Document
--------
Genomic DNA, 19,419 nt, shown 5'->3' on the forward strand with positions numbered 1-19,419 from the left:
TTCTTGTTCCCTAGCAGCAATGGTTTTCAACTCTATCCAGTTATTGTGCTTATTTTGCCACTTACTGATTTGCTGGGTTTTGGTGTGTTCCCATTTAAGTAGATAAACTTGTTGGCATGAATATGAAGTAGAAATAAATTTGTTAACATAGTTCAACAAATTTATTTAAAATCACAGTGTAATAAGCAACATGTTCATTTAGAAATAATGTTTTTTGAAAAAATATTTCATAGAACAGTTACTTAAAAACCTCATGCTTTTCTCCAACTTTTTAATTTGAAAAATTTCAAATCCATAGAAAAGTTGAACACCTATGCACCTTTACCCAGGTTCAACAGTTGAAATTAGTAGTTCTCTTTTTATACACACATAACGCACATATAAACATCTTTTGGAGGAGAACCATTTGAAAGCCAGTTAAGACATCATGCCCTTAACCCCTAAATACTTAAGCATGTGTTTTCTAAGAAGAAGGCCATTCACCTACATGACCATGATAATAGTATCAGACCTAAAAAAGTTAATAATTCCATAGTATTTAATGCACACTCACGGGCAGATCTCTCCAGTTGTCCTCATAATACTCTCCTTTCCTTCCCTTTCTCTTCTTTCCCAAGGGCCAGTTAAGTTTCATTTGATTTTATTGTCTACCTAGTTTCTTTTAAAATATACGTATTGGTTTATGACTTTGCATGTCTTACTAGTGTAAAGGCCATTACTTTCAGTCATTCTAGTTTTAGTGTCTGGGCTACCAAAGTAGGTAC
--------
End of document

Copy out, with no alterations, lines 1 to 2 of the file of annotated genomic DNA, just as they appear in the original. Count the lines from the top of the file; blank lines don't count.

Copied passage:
Genomic DNA, 19,419 nt, shown 5'->3' on the forward strand with positions numbered 1-19,419 from the left:
TTCTTGTTCCCTAGCAGCAATGGTTTTCAACTCTATCCAGTTATTGTGCTTATTTTGCCACTTACTGATTTGCTGGGTTTTGGTGTGTTCCCATTTAAGTAGATAAACTTGTTGGCATGAATATGAAGTAGAAATAAATTTGTTAACATAGTTCAACAAATTTATTTAAAATCACAGTGTAATAAGCAACATGTTCATTTAGAAATAATGTTTTTTGAAAAAATATTTCATAGAACAGTTACTTAAAAACCTCATGCTTTTCTCCAACTTTTTAATTTGAAAAATTTCAAATCCATAGAAAAGTTGAACACCTATGCACCTTTACCCAGGTTCAACAGTTGAAATTAGTAGTTCTCTTTTTATACACACATAACGCACATATAAACATCTTTTGGAGGAGAACCATTTGAAAGCCAGTTAAGACATCATGCCCTTAACCCCTAAATACTTAAGCATGTGTTTTCTAAGAAGAAGGCCATTCACCTACATGACCATGATAATAGTATCAGACCTAAAAAAGTTAATAATTCCATAGTATTTAATGCACACTCACGGGCAGATCTCTCCAGTTGTCCTCATAATACTCTCCTTTCCTTCCCTTTCTCTTCTTTCCCAAGGGCCAGTTAAGTTTCATTTGATTTTATTGTCTACCTAGTTTCTTTTAAAATATACGTATTGGTTTATGACTTTGCATGTCTTACTAGTGTAAAGGCCATTACTTTCAGTCATTCTAGTTTTAGTGTCTGGGCTACCAAAGTAGGTAC